E-checks are an electronic version of a paper check and are used to make payments online by both consumers and businesses through a data network. The automated clearing house network, or ACH, is used by millions of consumers and businesses to conduct payments, such as paying your mortgage or credit card bill, online.
Businesses use ACH to pay employees their salaries by direct deposit and vendors their bills.
ACH is preferred because payments arrive on time and it eliminates the hassle of delays and lost checks.
An e-check is a win-win for both businesses and customers because it enables faster payment processing and immediate access to deposited funds, says Bob Castaneda, program director for Walden University’s accounting and finance degree programs.
“For customers, e-checks can be a securer way of making payments as it eliminates having your personal documents being handled by other people,” he says.
What Are the Benefits of E-Checks?
E-checks are commonly used by businesses and consumers to pay their bills because they are reliable and transactions can be conducted immediately. These transactions are also less expensive for businesses than purchasing checks and mailing them out on a regular basis.
“Electronic checks also save businesses the costs of hiring employees to process checks,” Castaneda says.
These payments are also beneficial because they eliminate the possibility of being late with a payment because of delayed or lost mail. These payments can also be tracked digitally, making it easier for businesses to keep track of payments for employees and vendors and also to see when they receive payments from customers.
Consumers can budget and plan better because they know when their payments for bills such as a student loan or a car loan will occur. When they receive e-checks, they can also avoid a trip to the bank to deposit their check or having to use a bank’s mobile app to deposit it.
Since there is no interchange fee for e-check acceptance, it is beneficial for individuals or businesses who make substantial, recurring payments, says Michael Reed, president of the payments division of Deluxe, a Shoreview, Minnesota-based business services company.
“Especially valuable in the current environment, e-checks provide a way to send payments without human intervention or manual processes,” he says.
Best Example of an E-Check: Direct Deposit Paycheck
Direct deposits are commonly used by employers to pay salaries to their employees and make it easier for consumers to set up an automatic savings plan.
The use of direct deposit eliminates the risk of loss or theft of a paper check, the funds are available sooner than if a hold is placed on a paper check, and the direct deposit can be split among more than one account, says Greg McBride, chief financial analyst at Bankrate, a New York-based financial data company.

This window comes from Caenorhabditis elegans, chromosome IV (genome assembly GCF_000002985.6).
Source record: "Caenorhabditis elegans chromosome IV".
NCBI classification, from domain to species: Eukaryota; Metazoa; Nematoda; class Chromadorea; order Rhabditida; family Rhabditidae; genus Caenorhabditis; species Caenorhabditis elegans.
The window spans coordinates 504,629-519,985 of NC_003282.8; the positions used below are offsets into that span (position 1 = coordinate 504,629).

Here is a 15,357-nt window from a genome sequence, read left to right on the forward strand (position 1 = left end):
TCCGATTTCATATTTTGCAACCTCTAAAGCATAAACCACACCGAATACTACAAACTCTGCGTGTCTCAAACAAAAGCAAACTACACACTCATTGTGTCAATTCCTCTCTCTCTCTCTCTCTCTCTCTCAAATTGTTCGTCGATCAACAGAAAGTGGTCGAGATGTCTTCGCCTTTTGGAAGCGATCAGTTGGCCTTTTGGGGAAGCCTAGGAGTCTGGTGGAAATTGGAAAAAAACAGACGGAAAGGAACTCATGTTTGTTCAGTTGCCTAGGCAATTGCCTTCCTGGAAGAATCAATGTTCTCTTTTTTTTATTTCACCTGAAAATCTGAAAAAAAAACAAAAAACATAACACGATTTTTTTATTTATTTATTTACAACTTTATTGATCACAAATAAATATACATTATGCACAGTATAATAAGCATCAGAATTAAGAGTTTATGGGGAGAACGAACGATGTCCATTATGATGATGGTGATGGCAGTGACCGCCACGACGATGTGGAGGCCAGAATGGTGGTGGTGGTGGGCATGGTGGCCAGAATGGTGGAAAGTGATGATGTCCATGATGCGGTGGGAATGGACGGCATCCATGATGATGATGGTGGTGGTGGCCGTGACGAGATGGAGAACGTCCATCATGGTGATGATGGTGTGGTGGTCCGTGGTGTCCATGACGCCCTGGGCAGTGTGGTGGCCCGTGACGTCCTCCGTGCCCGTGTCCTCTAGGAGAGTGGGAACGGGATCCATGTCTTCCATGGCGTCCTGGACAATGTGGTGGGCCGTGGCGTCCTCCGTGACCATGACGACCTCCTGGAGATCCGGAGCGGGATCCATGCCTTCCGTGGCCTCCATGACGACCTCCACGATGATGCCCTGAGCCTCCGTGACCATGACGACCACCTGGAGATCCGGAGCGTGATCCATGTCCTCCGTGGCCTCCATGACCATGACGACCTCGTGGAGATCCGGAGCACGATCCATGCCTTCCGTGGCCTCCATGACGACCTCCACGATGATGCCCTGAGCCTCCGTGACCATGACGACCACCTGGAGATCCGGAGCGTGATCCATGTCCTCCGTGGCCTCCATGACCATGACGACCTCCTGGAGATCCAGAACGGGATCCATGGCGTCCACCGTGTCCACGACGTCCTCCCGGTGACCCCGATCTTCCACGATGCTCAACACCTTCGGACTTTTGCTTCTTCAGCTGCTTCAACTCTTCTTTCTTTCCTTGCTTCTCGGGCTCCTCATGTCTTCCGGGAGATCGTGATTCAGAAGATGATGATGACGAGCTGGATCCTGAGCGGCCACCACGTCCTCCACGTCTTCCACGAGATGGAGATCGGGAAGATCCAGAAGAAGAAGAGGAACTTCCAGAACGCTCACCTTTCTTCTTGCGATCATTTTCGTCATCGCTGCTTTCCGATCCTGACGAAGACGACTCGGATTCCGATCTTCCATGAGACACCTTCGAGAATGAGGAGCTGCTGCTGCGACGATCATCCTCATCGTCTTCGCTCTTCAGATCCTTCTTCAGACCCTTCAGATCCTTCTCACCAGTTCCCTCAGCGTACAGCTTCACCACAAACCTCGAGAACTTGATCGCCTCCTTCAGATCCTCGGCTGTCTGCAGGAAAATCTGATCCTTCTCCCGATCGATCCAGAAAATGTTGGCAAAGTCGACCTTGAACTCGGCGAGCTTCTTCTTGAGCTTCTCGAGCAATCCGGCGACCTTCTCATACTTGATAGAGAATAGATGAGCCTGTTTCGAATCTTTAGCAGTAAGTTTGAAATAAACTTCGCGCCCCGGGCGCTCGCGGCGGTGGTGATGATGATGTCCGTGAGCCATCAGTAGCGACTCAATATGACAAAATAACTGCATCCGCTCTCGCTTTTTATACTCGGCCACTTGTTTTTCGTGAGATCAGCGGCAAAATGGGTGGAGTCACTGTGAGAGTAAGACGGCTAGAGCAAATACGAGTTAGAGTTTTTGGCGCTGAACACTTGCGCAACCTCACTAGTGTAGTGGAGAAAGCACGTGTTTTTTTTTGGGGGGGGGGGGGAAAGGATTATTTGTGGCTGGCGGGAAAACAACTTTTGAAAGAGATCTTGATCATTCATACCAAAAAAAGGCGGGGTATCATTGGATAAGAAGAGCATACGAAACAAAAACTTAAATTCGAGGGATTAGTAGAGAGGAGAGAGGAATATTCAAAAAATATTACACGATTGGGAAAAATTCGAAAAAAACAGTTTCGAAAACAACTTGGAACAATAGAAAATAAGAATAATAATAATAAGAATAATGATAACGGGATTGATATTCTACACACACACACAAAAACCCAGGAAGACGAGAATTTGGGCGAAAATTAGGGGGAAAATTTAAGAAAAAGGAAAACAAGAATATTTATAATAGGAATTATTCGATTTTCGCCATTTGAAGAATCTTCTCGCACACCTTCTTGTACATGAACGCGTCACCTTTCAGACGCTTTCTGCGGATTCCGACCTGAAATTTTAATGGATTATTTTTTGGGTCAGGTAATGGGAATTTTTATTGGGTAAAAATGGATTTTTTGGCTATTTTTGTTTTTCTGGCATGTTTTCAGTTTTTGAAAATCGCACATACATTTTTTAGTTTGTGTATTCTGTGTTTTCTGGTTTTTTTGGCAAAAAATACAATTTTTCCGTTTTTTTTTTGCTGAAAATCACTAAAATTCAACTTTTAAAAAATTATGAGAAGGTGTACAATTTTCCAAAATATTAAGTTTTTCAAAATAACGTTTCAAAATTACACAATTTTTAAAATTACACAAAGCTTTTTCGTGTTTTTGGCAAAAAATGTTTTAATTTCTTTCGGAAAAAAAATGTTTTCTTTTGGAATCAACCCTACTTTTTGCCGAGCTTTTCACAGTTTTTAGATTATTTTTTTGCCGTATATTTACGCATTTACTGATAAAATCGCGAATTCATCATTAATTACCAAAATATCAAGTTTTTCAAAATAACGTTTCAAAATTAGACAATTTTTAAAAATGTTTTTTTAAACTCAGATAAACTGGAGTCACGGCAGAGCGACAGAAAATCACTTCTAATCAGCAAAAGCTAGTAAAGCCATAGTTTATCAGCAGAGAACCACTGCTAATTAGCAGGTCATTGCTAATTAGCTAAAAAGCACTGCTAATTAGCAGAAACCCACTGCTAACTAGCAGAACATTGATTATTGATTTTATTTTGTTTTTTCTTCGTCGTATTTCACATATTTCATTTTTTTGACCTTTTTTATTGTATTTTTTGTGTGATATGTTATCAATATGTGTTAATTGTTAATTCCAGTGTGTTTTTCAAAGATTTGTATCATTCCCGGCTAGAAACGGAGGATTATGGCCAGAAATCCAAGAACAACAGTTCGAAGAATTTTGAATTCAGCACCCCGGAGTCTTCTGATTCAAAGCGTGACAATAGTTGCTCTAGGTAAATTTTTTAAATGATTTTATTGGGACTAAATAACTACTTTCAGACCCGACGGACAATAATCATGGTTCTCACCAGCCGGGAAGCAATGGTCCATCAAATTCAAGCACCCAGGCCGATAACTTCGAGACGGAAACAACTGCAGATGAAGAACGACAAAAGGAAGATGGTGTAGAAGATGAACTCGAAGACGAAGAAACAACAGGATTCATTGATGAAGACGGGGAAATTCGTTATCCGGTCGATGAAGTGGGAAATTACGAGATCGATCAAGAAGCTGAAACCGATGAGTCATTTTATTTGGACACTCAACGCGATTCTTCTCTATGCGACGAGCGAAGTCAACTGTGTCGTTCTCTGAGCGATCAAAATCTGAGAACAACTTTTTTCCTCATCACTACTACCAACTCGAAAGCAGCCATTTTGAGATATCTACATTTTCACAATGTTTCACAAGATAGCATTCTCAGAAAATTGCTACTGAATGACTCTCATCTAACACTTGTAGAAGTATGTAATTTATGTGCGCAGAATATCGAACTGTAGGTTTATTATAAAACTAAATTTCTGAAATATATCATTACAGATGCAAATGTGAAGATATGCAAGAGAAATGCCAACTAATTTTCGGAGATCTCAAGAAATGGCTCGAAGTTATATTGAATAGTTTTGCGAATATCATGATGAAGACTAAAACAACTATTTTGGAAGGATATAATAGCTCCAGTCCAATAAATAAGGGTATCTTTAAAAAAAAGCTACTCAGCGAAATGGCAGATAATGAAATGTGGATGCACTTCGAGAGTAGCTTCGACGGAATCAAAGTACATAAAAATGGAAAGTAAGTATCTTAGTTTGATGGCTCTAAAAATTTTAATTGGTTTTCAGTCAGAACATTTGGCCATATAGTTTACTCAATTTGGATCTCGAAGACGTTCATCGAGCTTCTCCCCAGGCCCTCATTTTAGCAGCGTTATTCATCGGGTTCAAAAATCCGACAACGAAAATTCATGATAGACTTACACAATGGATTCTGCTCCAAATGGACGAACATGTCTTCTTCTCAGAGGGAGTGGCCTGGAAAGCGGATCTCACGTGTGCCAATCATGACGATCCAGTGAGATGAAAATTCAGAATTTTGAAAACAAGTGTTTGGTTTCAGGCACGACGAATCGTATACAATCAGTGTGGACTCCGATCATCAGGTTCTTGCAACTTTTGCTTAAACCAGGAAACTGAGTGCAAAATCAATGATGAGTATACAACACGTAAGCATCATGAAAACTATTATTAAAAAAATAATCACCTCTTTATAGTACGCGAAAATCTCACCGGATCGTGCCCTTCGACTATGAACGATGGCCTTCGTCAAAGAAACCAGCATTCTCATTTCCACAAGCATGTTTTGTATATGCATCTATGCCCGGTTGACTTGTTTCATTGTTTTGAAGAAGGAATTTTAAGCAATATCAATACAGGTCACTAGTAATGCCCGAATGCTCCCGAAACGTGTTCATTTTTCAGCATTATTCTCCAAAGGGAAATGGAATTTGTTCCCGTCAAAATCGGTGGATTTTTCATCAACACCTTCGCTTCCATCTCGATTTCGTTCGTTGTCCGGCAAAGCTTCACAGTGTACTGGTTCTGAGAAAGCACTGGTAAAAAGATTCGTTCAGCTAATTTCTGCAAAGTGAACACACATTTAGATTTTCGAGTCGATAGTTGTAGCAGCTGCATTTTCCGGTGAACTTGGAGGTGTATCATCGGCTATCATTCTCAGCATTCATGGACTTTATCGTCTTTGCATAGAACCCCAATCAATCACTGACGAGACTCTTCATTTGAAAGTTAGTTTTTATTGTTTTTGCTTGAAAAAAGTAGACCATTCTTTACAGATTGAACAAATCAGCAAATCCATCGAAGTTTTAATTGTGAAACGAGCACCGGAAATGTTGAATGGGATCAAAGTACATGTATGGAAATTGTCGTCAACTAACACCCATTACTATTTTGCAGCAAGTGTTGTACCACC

“While much of the deposit may go into a checking account to pay regular bills, an additional direct deposit can go into a savings account to pad emergency savings, save for a vacation or other financial goal,” he says. “It all happens automatically, usually before you pop out of bed on payday morning.”
One of the more frequently used versions of the e-check is the direct deposit system offered by many employers, says Belinda Reany, division vice president and general manager of ADP’s Employee Financial Services Venture.
“Before there was the inconvenience of picking up a check and cashing it, and now there are also health and safety concerns associated with those tasks,” she says.
How E-Checks Are More Secure Than Paper Checks
Another advantage of an e-check is that it cannot be stolen from an individual’s wallet or mailbox. And paper checks still need to be verified by a bank, which puts an automatic hold on all deposits.
The funds from an e-check are available immediately, and consumers can see if a direct deposit was made by their employer easily by checking online or through a mobile app.
E-checks can eliminate or lower the incidences of fraud. A company uses the routing and bank account information of a consumer or business, transmits the “encrypted information to a service that vets the information across fraud prevention tools and databases to validate the payer’s identity and transaction risk, and the transaction is approved or declined,” says Kevin Poindexter, a consultant at the Crypsis Group, a McLean, Virginia-based cybersecurity firm.